The Internal Revenue Service has temporarily suspended its $7.25 million contract with Equifax after the company admitted to finding a malware link on its website on the heels of a data breach that exposed the personal information of approximately 146 million people in the U.S.

The IRS came under fire from members of Congress this month after the agency admitted it had signed a no-bid contract with the credit bureau to provide identity verification services for taxpayers despite recently suffering one of the biggest data breaches in history (see Lawmakers question IRS’s $7.25M no-bid contract with Equifax). A security researcher also found last week that a hacker had exploited a flaw on the company’s website to direct unsuspecting visitors to a link where they would download malware. Equifax took down the page, but the series of problems prompted the IRS to suspend its controversial contract with Equifax on Thursday.

“On October 12, the IRS notified us that they have issued a Stop-Work Order under our Transaction Support for Identity Management contract,” said a statement forwarded by an Equifax spokesperson. “We remain confident that we are the best party to perform the services required in this contract. We are engaging IRS officials to review the facts and clarify available options.”

The IRS said it was suspending the contract as “a precautionary step” in light of the new information.

“Following new information available, the IRS temporarily suspended its short-term contract with Equifax for identity proofing services,” said the IRS in a statement. “During this suspension, the IRS will continue its review of Equifax systems and security. The IRS emphasized that there is still no indication of any compromise of the limited IRS data shared under the contract. The contract suspension is being taken as a precautionary step as the IRS continues its review. Suspending the identity-proofing work provided under the contract means that the IRS will be temporarily unable to create new accounts for taxpayers using Secure Access, which supports applications including online accounts and transcripts. Although people can’t create new accounts, current Secure Access users aren't affected by this contract change and will continue to have access to their accounts. Other taxpayers still have options available for things such as obtaining transcripts, which can be ordered by mail. The IRS notes most of its services and tools are unaffected by this change.”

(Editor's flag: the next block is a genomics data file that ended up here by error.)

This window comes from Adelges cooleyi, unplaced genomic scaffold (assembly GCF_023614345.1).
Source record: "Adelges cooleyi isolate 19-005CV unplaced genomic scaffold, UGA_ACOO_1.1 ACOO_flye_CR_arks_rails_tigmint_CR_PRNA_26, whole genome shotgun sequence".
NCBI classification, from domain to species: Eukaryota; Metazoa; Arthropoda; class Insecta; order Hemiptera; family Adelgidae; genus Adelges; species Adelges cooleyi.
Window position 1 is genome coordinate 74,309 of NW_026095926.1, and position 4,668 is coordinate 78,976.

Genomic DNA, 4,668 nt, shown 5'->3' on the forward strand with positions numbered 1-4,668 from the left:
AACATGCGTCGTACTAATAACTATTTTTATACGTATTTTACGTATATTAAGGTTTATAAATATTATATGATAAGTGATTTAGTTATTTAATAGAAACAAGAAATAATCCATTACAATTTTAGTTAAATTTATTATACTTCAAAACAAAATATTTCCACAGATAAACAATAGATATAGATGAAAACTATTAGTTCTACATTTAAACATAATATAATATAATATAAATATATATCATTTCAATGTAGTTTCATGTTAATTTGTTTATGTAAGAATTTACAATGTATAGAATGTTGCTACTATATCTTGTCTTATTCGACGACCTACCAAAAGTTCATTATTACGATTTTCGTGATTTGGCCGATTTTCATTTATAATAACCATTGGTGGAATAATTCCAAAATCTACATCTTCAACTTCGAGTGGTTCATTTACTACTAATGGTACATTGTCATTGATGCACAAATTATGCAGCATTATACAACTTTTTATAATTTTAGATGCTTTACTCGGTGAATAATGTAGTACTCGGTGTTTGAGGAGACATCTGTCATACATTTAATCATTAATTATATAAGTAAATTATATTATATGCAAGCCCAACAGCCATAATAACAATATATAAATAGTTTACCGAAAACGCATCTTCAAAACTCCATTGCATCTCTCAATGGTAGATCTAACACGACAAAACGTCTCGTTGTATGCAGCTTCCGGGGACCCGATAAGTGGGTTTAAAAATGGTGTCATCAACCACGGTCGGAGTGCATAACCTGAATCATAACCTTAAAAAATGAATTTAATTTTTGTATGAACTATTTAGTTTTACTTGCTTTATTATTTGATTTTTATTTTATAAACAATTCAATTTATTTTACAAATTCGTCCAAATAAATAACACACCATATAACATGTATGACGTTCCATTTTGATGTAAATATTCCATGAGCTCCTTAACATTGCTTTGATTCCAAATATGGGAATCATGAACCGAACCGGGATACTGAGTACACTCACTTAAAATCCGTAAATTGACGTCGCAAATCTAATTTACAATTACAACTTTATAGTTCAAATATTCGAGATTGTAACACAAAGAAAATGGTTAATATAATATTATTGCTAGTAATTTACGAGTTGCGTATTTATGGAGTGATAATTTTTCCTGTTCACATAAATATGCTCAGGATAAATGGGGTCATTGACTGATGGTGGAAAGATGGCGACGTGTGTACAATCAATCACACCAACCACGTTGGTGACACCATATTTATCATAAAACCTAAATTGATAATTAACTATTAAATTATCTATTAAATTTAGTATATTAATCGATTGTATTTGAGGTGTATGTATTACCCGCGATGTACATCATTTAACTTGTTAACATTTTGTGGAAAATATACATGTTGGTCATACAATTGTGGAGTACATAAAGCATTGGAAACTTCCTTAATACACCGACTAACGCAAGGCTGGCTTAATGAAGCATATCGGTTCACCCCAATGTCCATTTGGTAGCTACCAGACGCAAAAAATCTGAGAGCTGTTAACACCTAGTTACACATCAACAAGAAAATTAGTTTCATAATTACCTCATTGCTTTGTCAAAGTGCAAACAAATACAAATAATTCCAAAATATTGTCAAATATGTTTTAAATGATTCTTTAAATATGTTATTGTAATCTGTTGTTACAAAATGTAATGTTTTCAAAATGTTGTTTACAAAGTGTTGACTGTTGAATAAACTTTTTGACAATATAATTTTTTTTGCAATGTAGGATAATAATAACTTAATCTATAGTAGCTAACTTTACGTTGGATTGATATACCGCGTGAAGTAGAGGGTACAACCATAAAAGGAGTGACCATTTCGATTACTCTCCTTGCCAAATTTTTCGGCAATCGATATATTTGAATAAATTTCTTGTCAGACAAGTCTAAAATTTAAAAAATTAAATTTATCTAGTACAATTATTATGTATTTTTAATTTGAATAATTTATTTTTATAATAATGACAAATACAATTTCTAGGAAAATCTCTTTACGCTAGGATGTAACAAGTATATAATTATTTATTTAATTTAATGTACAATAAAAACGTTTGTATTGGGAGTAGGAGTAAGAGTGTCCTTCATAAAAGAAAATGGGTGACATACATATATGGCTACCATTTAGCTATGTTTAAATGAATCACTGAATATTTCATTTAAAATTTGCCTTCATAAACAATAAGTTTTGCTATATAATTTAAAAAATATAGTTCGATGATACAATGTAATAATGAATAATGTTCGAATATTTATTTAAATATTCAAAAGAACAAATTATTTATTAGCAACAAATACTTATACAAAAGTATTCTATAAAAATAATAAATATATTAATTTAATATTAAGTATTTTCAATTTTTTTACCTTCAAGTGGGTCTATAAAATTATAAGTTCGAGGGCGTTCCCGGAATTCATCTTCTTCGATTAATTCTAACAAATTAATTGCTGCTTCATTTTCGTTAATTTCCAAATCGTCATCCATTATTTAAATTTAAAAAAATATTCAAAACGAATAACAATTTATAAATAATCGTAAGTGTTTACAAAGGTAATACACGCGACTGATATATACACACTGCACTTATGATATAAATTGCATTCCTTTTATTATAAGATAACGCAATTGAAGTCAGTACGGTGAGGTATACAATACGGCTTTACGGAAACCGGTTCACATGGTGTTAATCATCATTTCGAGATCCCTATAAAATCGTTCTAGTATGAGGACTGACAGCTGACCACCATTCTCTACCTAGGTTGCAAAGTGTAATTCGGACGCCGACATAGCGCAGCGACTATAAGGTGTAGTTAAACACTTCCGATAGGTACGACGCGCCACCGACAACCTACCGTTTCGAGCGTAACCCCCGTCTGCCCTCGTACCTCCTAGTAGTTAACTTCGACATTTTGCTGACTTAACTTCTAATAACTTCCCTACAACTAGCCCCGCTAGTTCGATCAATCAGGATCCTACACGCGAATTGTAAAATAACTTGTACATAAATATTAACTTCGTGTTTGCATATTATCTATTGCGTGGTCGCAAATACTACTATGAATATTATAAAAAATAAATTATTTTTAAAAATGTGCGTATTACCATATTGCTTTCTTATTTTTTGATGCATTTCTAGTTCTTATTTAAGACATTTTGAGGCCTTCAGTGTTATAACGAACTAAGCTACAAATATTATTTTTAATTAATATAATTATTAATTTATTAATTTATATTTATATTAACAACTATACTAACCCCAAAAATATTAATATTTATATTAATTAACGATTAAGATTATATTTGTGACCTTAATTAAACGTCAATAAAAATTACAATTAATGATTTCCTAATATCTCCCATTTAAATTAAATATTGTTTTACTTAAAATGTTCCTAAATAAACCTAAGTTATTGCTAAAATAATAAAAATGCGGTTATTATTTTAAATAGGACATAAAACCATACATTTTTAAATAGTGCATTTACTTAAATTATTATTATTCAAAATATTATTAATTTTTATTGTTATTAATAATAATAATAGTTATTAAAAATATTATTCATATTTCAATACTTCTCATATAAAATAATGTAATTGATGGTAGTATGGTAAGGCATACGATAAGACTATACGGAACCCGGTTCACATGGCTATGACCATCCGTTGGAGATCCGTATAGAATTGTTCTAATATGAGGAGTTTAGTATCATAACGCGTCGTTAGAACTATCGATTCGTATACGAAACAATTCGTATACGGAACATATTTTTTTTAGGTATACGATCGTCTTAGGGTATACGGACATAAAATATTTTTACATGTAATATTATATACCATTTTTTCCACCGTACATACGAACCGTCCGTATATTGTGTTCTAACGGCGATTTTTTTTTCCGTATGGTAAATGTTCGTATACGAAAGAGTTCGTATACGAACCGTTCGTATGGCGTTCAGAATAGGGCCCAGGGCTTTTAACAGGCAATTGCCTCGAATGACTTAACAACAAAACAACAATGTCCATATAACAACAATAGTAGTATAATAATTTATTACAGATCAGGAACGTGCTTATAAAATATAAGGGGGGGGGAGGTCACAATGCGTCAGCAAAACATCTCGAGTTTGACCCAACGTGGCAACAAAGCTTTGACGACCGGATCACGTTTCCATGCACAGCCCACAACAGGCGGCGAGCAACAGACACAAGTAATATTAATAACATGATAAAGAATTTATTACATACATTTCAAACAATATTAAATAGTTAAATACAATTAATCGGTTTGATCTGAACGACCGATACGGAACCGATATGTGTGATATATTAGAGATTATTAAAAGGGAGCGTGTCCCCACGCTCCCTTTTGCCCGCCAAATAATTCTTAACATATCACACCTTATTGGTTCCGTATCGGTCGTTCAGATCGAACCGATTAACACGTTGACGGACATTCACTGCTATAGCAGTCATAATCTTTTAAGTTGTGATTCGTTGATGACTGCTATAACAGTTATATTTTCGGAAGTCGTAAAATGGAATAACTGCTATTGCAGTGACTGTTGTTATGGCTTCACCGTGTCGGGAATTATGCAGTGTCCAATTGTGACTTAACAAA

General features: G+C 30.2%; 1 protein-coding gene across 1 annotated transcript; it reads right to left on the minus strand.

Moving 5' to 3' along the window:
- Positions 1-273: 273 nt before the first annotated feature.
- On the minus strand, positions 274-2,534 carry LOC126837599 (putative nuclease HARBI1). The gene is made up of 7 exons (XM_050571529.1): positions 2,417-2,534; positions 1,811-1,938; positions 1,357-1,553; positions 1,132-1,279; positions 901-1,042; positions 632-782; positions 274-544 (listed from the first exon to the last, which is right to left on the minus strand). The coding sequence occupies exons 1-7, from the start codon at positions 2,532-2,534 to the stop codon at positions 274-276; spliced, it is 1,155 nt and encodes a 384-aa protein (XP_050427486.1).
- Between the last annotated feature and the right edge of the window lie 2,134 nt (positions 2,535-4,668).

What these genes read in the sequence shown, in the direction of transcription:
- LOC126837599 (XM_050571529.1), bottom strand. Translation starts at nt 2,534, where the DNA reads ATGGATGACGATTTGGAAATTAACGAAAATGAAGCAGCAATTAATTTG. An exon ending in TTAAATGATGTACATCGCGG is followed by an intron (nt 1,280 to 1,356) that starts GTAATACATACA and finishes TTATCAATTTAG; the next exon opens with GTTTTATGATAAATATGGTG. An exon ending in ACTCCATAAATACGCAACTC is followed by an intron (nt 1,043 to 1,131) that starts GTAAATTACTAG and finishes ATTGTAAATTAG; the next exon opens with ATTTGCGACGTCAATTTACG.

The IRS has awarded a new long-term contract to an Equifax competitor, Experian, for protecting taxpayers from identity theft. Equifax protested the IRS's decision to the Government Accountability Office, but the GAO ruled in favor of the IRS’s decision to award the new contract to Experian while continuing to review the suspended short-term contract with Equifax. The IRS praised the GAO’s decision.

“We’re looking forward to the start of the new contract,” the IRS said in a statement Monday. “We will move as quickly as we can, but it will take some time to begin service under the new contract. We are continuing to assess the time frame for the new service. In addition, we continue to review the status of our short-term contract with Equifax, which was temporarily suspended last week.”

IRS headquarters in Washington, D.C.
Andrew Harrer/Bloomberg

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Michael Cohn

Michael Cohn

Michael Cohn, editor-in-chief of AccountingToday.com, has been covering business and technology for a variety of publications since 1985.